By the time we reached land, I was thoroughly convinced that I had just seen the prettiest piece of ocean in my life. Sitting on the small beach for another hour or so, my parents, my sister and I enjoyed the feel of the sun, soaking up its rays, all while watching a tiny little crab pop in and out of various holes in the sand. It was quite humorous to watch. We just made sure our fingers and toes were properly out of reach for the crab.
Later that day, we made our way into Belize City. To have just come from the most beautiful water I’d ever seen, to this city, it was heartbreaking. The roads and sidewalks were difficult to walk on as they were so damaged and broken up. We had absolutely no idea where exactly it was we were traveling, but a short Belizean man approached us, asking if we would like a “tour guide.” Now, I cannot for the life of me remember this guy’s name, but what I do remember is something he told my dad.

“I come to America and work for you. That way I can marry your daughter,” he said, pointing directly at me. Now, this man had to have been at least 45 years old, if not older. As flattered as I was (notice the sarcasm), I was thankful for my dad declining his offer.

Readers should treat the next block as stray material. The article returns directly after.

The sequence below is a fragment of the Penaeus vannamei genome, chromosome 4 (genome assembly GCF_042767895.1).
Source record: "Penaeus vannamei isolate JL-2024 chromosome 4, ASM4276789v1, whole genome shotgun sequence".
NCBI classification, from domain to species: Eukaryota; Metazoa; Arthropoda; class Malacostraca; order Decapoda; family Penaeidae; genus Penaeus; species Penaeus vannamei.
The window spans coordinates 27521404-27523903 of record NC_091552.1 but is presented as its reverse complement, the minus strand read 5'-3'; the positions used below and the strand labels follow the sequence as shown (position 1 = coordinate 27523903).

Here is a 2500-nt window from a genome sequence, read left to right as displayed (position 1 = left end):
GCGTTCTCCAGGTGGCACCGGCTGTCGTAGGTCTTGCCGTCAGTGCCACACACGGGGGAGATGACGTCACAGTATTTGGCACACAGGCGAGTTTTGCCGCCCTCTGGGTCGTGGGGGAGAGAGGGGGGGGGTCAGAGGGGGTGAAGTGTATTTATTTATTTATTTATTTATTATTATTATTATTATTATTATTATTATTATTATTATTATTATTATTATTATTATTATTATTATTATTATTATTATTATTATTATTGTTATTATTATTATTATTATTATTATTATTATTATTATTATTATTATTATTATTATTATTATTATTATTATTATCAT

Belize City used to be the capital of Belize, but that title has been transferred to Belmopan. However, it still remains the primary port for ships arrivals, and due to the various attractions, such as the barrier reef and Mayan ruins, the city remains a thriving center for tourists. It is a large commercial center with markets up and down the streets. Vendors with metal carts and decorative umbrellas line the streets with various fruits, nuts, and other Belizean foods for sale. As badly as I wanted to try the fruit that smelt so sweet and fresh, I opted against it, as I am not to take my chances eating off a cart. Sorry, but I’d rather not take my chances on getting food poisoning thanks. The same rules applied when I visited New York as well, so it’s not just an island thing.

What is so sad about all of this is that the infrastructure is so very poor. As of 2008, the U.S. was one of the biggest providers of economic assistance to Belize, according to the U.S. State Department; however, rumors say that due to the Belizean government, the money does not finds its way to bettering the streets, sidewalks, and other developmental issues that the city so desperately needs.
Amidst the broken streets, I cannot help but look back and think positively about my time in Belize. I am sure there are areas that are better developed than Belize City, but for anyone interested in traveling to this island, I say, do your research and find out which areas are more suitable for shopping, dining, etc… However, one thing is certain, if you travel to Belize, take time to snorkel over the barrier reef. I promise, it will be an experience you will never forget…I sure haven’t.